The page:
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Tag Questions “is he not”

Which is correct:

  • Is it not raining today?
  • Isn't it raining today?
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marked as duplicate by Andrew Leach, Urbycoz, MετάEd, Mahnax, jwpat7 Sep 17 '12 at 14:23

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Related and with the right answer: Tag Questions "is he not" –  Andrew Leach Sep 17 '12 at 11:30
    
Both are correct. Don't let's make the mistake of assuming that expanding contractions in a grammatical sentence gives another grammatical sentence that means the same thing. –  Peter Shor Sep 17 '12 at 11:42
    
Careful, "isn't" is not "is not". Your title was really asking a different question from that in the body. It's best to think of contractions as independent words of their own with their own syntactic rules. –  RegDwigнt Sep 17 '12 at 11:45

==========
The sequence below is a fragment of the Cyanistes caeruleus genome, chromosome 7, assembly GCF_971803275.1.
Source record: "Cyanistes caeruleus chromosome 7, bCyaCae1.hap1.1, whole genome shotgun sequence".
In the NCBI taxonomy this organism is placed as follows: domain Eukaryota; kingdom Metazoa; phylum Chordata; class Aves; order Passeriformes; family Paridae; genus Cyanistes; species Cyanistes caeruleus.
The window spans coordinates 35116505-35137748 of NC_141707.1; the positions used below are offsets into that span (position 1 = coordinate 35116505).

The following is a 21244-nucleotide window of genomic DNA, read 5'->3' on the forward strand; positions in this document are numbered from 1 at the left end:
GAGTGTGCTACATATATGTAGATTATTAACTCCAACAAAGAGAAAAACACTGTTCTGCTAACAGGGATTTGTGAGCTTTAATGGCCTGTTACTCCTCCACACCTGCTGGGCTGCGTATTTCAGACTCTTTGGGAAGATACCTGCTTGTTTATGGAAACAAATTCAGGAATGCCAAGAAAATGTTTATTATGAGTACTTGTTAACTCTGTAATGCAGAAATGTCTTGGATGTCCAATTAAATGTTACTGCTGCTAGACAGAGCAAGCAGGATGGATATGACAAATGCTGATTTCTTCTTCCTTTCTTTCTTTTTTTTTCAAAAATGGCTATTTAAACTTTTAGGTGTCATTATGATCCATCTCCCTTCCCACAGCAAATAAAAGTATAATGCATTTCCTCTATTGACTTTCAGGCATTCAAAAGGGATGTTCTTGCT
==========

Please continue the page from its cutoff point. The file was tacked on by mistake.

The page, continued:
1 Answer 1

Either sentence you typed is acceptable.

"Is not it raining today" used to be another perfectly valid form, used often in the works of Jane Austen or Shakespeare, but has fallen out of use in modern times. Using it today would read as archaic. I suspect that's why the contraction is still acceptable.

Apparently my recollection is faulty on the above. Mea culpa.

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"Is not it raining today" was never valid. See this Ngram—note the capital 'I'. You can find it used in a few old books, but I suspect this was because the authors felt that contractions were too informal to use in print, and so they expanded their spoken "Isn't it raining" to the incorrect "Is not it raining". I doubt that it was ever used in spoken English. –  Peter Shor Sep 17 '12 at 12:01

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